Icons on the Grand Throne


BY: SUN STAFF - 5.9 2023

By Prabhat Kumar Nanda for Odisha Review.

In public parlance it is generally known that, four idols i.e. Shree Balabhadra, Devi Subhadra, Shree Jagannath and Shree Sudharsana are worshipped in the Sanctum Sanctorum (Garbha Gruha). Experts who have deep knowledge in the culture of Lord Jagannath have enunciated that seven idols are worshipped on the grand throne (Ratna Singhasana). They are named as Shree Balabhadra, Devi Subhadra, Shree Jagannath, Shree Sudharsan, Shree Madhav, Devi Sreedevi, Devi Bhoodevi. They are named as Saptadha Bigraha.

Shree Nrusingha was the first deity commissioned in the Jagannath Temple. Such temple is now existing by southern side of the main temple and near Muktimandap Sabha. Later, the present main temple was constructed in 12th century. Other temples were constructed in different phases by various kings of Odisha. The analysis of the temple culture from historical point of view is very important for dissemination to the general public.

Jagannath temple is one of the most celebrated and renowned temples of the world. The initial temple where tribal king Biswabasu was praying Shree Neela Madhab and later the temple constructed by king Indradyumna are not available. Many facts on the location of above temples were considered mysterious as the religious scholars and historians have offered different views. However, it is believed that initial concept of Lord Jagannath was derived from the culture of Shree Neelamadhaba and later as per the desire of Lord Jagannath, Indradyumna constructed the main temple and commissioned four idols on grand throne.

Madala Panji, a chronicle maintained in the temple depicting the history of the Jagannath culture, confirms that tyrant Rakta Bahu invaded Utkal i.e. ancient name of Odisha and made an attempt to dishonor the idols of the Jagannath temple. Hence finding no other way, King of Utkal had to remove idols from grand temple and stationed in different areas of the state. For such purpose regular rites of the temple were affected for about 150 years. The king Yayati Keshari(I) repaired the old damaged temple and constructed the new temple of about 60 ft height (i.e. 38 hands length) Such concept was accepted by the famous historian, Satyanarayan Rajguru.

After the rule of King Yayati Keshari, another King named as Budhha Keshari repaired the temple. King Chodaganga Deb further constructed the main temple of Lord Jagannath and idols were commissioned in the year 1124-1125AD. All the scholars of Jagannath culture have accepted the above year as the commissioning of the grand temple at Puri. In copper plate inscription in Dasagoba (1198 AD.) written in Sanskrit, it was inscribed as, who was such able king to construct grand palace of Purusottam and it was only Gangeswara. As per the above text of inscription, a small temple was constructed by King Yayati Keshari and the construction of the present main temple was completed in the year 1125 by King Chodaganga Deb.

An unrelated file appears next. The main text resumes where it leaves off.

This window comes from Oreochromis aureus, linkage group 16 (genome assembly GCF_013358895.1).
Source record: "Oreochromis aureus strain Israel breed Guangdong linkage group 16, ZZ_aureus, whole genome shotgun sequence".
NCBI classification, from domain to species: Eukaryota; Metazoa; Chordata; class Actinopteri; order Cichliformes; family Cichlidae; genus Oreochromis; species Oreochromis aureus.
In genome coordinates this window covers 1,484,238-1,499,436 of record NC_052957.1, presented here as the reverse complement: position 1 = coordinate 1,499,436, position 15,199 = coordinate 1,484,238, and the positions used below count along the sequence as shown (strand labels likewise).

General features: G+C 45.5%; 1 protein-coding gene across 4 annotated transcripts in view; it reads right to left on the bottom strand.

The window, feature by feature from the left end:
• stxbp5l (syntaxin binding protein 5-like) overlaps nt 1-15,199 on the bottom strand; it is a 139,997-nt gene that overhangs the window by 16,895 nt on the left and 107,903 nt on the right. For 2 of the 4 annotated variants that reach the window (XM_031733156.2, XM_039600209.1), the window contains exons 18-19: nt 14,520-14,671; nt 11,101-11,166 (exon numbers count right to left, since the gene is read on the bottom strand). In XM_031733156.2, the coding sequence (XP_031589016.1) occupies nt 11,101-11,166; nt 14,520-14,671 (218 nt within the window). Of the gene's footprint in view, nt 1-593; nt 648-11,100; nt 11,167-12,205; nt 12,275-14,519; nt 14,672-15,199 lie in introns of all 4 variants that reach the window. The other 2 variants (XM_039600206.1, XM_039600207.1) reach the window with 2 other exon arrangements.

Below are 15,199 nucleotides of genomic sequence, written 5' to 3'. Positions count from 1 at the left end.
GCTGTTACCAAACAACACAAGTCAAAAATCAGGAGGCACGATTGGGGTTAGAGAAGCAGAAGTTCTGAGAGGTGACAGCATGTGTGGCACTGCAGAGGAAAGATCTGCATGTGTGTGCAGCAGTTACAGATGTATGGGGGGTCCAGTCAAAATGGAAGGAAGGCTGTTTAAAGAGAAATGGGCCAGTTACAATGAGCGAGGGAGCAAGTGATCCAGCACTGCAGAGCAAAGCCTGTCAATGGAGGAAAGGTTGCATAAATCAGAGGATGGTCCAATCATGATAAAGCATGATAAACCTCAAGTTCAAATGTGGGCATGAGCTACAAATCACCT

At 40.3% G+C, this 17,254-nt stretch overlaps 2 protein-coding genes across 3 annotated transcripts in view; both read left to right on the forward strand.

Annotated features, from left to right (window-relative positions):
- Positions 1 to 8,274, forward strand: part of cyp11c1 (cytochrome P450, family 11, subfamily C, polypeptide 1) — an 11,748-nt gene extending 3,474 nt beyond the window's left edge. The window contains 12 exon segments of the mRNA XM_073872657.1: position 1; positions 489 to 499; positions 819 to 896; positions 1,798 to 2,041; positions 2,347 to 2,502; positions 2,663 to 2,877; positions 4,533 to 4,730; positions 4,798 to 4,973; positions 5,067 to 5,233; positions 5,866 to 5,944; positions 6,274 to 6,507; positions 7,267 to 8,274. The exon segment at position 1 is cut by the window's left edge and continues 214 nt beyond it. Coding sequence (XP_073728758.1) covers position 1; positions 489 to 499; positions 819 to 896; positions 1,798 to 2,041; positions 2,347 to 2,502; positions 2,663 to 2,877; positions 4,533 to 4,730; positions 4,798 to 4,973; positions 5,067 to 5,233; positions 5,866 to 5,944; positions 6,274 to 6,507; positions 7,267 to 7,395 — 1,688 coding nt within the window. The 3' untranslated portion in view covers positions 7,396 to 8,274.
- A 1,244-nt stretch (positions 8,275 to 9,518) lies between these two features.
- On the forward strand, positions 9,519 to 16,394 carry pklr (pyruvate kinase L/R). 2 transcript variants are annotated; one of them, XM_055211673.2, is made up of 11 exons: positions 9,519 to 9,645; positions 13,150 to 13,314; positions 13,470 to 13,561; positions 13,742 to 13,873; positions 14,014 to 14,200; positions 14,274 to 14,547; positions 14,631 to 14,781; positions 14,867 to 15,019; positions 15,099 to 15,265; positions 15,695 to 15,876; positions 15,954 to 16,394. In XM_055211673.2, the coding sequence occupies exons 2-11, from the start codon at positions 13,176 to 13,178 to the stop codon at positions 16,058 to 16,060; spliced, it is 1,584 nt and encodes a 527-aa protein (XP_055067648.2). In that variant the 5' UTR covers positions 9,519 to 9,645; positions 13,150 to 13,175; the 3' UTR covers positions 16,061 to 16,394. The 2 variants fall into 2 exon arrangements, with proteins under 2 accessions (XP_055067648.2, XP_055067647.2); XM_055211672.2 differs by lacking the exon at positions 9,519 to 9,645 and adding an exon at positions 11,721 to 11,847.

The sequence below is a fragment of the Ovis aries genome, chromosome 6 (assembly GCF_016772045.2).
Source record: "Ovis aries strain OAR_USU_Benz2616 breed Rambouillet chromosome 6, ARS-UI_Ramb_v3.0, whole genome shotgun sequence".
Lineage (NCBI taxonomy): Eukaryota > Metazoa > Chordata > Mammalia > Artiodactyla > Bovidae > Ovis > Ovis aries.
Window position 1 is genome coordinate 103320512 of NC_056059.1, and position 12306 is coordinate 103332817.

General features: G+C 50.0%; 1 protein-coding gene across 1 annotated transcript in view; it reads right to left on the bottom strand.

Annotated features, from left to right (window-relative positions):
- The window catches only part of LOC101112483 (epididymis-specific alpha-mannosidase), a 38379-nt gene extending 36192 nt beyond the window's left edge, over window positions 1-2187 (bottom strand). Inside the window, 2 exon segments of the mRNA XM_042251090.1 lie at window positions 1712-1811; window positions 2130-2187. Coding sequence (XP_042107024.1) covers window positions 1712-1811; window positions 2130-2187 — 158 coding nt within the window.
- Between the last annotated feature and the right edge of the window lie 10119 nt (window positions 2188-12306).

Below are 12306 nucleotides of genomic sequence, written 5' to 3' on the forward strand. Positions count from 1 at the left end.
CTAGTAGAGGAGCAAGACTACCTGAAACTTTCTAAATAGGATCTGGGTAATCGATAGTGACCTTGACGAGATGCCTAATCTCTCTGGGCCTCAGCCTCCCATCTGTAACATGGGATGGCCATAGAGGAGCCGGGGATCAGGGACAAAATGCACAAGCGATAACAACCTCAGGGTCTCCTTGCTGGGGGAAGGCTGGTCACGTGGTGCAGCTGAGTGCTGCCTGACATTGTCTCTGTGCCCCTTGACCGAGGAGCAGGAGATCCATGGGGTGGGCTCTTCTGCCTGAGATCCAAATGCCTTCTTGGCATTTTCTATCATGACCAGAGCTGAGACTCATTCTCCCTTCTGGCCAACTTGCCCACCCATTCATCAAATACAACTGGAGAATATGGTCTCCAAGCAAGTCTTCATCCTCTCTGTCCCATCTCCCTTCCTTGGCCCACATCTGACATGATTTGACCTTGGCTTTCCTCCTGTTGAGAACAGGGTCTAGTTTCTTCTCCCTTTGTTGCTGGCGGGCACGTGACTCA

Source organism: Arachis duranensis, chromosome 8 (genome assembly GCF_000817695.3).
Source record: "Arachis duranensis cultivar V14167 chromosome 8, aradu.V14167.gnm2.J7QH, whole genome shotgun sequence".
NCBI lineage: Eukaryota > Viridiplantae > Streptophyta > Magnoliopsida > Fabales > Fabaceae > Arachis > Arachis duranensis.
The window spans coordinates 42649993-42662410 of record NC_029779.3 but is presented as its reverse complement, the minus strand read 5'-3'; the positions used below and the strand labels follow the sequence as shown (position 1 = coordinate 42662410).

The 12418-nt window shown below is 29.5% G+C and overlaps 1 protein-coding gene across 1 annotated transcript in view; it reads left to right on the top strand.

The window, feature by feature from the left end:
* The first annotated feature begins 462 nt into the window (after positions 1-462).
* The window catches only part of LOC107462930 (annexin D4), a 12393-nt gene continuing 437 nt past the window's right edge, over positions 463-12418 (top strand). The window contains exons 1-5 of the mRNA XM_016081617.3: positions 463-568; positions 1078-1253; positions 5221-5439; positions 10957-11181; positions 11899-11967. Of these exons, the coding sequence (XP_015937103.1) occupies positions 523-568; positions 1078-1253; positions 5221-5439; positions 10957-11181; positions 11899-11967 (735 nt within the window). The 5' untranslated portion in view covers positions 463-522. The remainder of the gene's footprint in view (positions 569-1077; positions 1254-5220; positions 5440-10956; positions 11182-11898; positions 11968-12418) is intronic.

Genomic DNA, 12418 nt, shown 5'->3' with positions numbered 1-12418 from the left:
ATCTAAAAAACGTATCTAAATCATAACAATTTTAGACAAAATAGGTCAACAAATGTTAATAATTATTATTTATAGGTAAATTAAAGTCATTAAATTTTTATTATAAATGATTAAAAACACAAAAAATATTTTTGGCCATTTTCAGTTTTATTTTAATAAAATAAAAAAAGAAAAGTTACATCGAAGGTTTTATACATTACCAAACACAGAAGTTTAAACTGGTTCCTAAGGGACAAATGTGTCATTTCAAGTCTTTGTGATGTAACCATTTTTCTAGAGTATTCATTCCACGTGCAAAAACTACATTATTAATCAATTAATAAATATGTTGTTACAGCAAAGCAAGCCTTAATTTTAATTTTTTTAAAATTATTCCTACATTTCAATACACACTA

Dr. Satyanarayan Rajguru in his thesis "Inscription of the temple of Puri and origin of Shree Purusottama Jagannath" have narrated that, the initial temple named as Purusottam temple was constructed on the sea shore of Shree Kshetra. Such temple was damaged and collapsed due to ravages of climate and non-maintenance. King Yayati Keshari(II) constructed a new temple and transferred from old temple to the new temple. Such temple is existing as the temple of Lord Nrusingha. Dr. Rajguru also accepted the fact that the present grand temple was constructed by King Chodaganga Deb but he could not complete the construction of the total temple complex. Such were constructed in different phases from King Chodaganga Deb to Ananga Bhima Deb (III) and the regular rites were started from the year 1230 AD.

From another copper plate inscription of Nagari, it is revealed that, the construction of temples were made in different phases from King Chodaganga Deb to Ananga Bheema Deb(III). Scholars of Jagannath culture, i.e. Pandit Harihar Mohapatra and Rabi Rai have also agreed with the above data. The District Gazetteer of Puri recorded the data of the temple. The exact geographical location of the temple is Lat.19° 18' 17" and longitude 85° 51' 39". According to tradition, the temple was originally built by Yayati Keshari (Yayati-II of Somavamshi dynasty) on the right side of present shrine.

Another tradition attributes to the construction of temple to Ananga Bheema Deb, the grandson of Sri Anantvarman Chodaganga Deb. But the epigraphical records fully support that, it was Chodaganga Deb (1112- 1148 AD) who built the present temple (the shrine hall and porch). Apart from Puri District Gazetteer as was maintained by the British administrators, other inscriptions available near Nrusingha temple also reveals that, the chief architect named as Palla was engaged for the constructions of grand temple. The temple work was supervised by King Chodaganga Deb and his sons. The Architect Palla donated a lamp named Akhanda Deepa to the temple of Lord Nrusingha.